Q&A - Motorcycle HOV Lane Use

motorcycleI'm kind of in a dilemma here. I understand how HOV lanes work and that motorcycles are exempt for the 2 person or more rule. My issue is with the ones in towns rather than the highways. Some of the lanes are marked only with a bicycle (which i get are for them only), but most are marked with a bicycle AND a diamond.

I've talked to many people but can't seem to get a straight answer if motorcycles are allowed to use these lanes.

Some motorcyclists say you can and they do, others don't know, some police said you can't, yet i have rode my motorcycle in the lanes when traffic was at a stand still and passed police whom have done nothing more than smile and wave at me.

Whenever i do use them it's only because traffic has stopped and i stay below 20km/h.

I'm just confused as to why i wouldn't be allowed to use these lanes considering they are marked with the HOV symbol.

Thank you for your time, and if you would also  be able to send me a link to a legal website stating motorcycles can in fact be in these lanes, it would be greatly appreciated.



A quick search of this site using "hov lane motorcycle" currently turns up two articles with links to the applicable laws on this subject:

One thing that might be causing some confusion is the diamond symbol itself. The diamond indicates that the lane is a special reserved lane and the other symbols on the sign tell you what the lane is reserved for. The Manual of Standard Traffic Signs and Pavement Markings for BC on page 2.39 speaks about reserved lanes but does not show examples of the signs referred to. You will find them in the Standard Traffic Signs Graphic Index.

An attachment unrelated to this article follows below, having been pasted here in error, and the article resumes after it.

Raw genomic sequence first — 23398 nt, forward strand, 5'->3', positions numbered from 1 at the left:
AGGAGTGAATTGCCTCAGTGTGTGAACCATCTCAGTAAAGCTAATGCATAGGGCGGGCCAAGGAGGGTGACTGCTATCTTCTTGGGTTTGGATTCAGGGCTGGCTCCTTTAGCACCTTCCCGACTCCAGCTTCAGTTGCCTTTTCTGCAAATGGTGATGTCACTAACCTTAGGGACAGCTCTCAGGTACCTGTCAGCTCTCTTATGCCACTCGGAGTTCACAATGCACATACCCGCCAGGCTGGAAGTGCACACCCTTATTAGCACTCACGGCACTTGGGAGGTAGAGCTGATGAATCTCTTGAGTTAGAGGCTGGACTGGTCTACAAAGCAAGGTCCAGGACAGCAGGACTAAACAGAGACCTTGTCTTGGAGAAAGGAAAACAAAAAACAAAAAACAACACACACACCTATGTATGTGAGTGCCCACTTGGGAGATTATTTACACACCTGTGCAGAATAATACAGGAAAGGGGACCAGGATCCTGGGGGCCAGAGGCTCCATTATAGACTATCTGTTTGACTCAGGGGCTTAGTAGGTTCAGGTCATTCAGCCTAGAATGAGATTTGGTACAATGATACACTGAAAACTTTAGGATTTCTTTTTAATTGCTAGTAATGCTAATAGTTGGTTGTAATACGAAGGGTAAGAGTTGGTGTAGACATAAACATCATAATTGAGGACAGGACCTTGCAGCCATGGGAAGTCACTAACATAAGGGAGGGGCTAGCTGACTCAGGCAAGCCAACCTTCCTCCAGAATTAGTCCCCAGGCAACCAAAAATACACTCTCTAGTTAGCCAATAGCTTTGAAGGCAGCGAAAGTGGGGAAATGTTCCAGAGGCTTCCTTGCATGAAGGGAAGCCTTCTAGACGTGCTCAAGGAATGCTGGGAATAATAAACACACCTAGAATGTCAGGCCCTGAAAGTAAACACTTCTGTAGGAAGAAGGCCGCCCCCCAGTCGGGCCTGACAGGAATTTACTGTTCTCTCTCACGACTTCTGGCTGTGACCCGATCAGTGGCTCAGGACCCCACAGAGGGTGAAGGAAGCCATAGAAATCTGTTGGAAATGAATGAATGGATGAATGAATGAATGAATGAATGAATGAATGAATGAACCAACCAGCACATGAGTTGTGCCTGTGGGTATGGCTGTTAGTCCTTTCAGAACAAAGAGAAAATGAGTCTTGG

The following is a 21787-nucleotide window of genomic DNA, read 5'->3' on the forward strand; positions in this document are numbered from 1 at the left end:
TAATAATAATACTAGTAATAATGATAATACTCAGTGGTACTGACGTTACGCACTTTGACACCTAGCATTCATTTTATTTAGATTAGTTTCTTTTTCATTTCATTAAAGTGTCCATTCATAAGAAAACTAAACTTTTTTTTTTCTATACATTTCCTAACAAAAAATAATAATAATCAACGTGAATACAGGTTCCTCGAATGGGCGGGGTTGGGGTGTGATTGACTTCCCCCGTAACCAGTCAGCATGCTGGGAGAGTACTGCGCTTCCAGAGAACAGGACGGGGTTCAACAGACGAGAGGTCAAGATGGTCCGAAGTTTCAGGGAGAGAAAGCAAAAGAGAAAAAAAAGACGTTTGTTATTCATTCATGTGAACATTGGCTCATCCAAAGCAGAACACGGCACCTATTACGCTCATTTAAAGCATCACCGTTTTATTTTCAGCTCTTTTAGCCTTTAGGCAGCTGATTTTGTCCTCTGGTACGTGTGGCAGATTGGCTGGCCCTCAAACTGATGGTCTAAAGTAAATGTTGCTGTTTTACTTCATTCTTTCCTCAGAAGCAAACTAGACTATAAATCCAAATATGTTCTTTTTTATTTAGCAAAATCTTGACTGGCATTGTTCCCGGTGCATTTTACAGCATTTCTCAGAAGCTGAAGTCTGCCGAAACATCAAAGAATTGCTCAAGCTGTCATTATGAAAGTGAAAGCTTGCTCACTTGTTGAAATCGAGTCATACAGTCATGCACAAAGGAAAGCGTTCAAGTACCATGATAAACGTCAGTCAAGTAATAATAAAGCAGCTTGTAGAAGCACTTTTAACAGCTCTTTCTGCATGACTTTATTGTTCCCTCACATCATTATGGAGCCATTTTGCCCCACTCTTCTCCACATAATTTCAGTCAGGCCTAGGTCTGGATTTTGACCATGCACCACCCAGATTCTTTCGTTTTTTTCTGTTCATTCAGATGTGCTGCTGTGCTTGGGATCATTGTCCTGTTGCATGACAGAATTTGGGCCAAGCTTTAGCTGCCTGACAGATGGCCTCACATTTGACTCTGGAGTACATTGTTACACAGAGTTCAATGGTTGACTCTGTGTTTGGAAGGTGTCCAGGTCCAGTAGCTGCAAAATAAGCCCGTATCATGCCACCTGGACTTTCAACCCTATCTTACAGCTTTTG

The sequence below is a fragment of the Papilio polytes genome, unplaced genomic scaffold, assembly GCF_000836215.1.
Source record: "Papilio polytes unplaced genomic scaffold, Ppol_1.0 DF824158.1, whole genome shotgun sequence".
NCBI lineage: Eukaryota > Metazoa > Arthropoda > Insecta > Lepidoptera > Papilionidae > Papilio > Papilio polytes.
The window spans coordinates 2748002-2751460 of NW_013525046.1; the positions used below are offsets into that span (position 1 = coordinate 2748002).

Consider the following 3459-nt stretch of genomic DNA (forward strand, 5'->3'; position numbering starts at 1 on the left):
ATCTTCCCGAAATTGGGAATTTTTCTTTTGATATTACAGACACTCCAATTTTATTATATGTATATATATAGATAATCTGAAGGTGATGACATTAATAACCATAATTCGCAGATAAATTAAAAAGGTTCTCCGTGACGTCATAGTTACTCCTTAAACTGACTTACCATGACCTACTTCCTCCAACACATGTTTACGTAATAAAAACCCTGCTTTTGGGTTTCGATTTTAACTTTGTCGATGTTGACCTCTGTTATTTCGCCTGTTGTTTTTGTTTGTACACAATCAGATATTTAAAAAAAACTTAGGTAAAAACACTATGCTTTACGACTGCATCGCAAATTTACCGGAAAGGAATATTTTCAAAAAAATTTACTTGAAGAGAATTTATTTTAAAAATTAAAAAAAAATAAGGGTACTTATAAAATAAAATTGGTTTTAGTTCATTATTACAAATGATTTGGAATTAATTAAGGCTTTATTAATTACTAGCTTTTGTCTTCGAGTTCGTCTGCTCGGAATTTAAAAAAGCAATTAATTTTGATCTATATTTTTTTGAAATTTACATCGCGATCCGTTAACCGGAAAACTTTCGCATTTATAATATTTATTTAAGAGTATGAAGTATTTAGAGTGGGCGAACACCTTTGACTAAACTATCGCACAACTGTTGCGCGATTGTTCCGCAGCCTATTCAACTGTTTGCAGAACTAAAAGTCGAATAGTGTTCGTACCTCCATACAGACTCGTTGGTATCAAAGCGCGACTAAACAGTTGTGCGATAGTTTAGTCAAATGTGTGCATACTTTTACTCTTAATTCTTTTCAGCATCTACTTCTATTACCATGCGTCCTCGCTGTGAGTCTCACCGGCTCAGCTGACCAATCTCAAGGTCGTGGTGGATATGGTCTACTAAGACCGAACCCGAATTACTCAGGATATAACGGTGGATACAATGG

A sign showing the diamond and a bus symbol, for instance, is not an HOV lane, it is a bus only lane and motorcyclists choosing to use the lane risk being ticketed for doing so.


Willingdon "Vanpool" clarification

So here's an interesting question then...  Willingdon has an HOV (Vanpool lane) that specifically restricts its use to Busses and vanpool.   The signs, however, explicitly state "Motorcycles OK":

(Sorry about the blurry photo - taken from Google Maps, just south of Brentwood Mall)


However, at every intersection, the following sign exists:

(Found at Willingdon / Dawson - Soutbound.   These signs do exist at each intersection, though, where the HOV lane is in effect)


The sign doesn't explicitly permit Vanpool and Motorcycles to continue through.   This doesn't make sense to me, as the lane is indeed intended to be an HOV lane, yet the signage appears to force HOV drivers to turn off just as a non-qualified driver should.  


Is this an oversight or just poor signage?


Strictly speaking, your first sign is not an HOV lane sign, it's a reserved route sign that specifies it's OK for vanpools and motorcycles to use. If it were for HOV's, it would have a car icon with 3 heads shown in it.

Your second sign is advice to drivers that at the intersection ahead vehicles in this lane must turn right unless they are buses or bikes. Depending on the size of the vanpool vehicle, ("bus" means a motor vehicle designed to carry more than 10 persons;) it may qualify as a bus